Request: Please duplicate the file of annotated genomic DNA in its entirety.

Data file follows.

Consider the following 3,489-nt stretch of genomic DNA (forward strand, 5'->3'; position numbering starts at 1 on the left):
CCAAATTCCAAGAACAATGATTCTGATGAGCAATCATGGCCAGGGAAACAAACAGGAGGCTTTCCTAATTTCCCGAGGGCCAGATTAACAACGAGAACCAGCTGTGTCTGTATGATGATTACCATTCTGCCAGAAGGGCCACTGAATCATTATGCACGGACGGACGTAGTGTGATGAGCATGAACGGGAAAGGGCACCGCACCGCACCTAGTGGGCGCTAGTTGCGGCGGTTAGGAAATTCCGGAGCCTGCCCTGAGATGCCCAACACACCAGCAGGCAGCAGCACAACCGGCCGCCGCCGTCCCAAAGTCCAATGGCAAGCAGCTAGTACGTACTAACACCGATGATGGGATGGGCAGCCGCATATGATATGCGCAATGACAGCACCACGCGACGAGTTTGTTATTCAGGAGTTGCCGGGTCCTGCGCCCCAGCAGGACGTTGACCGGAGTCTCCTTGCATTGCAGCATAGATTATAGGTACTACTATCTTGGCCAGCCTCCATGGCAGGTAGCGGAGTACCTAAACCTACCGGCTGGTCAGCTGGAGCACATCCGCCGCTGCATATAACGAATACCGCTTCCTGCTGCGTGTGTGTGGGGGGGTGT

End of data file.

Consider the following 3,489-nt stretch of genomic DNA (forward strand, 5'->3'; position numbering starts at 1 on the left):
CCAAATTCCAAGAACAATGATTCTGATGAGCAATCATGGCCAGGGAAACAAACAGGAGGCTTTCCTAATTTCCCGAGGGCCAGATTAACAACGAGAACCAGCTGTGTCTGTATGATGATTACCATTCTGCCAGAAGGGCCACTGAATCATTATGCACGGACGGACGTAGTGTGATGAGCATGAACGGGAAAGGGCACCGCACCGCACCTAGTGGGCGCTAGTTGCGGCGGTTAGGAAATTCCGGAGCCTGCCCTGAGATGCCCAACACACCAGCAGGCAGCAGCACAACCGGCCGCCGCCGTCCCAAAGTCCAATGGCAAGCAGCTAGTACGTACTAACACCGATGATGGGATGGGCAGCCGCATATGATATGCGCAATGACAGCACCACGCGACGAGTTTGTTATTCAGGAGTTGCCGGGTCCTGCGCCCCAGCAGGACGTTGACCGGAGTCTCCTTGCATTGCAGCATAGATTATAGGTACTACTATCTTGGCCAGCCTCCATGGCAGGTAGCGGAGTACCTAAACCTACCGGCTGGTCAGCTGGAGCACATCCGCCGCTGCATATAACGAATACCGCTTCCTGCTGCGTGTGTGTGGGGGGGTGT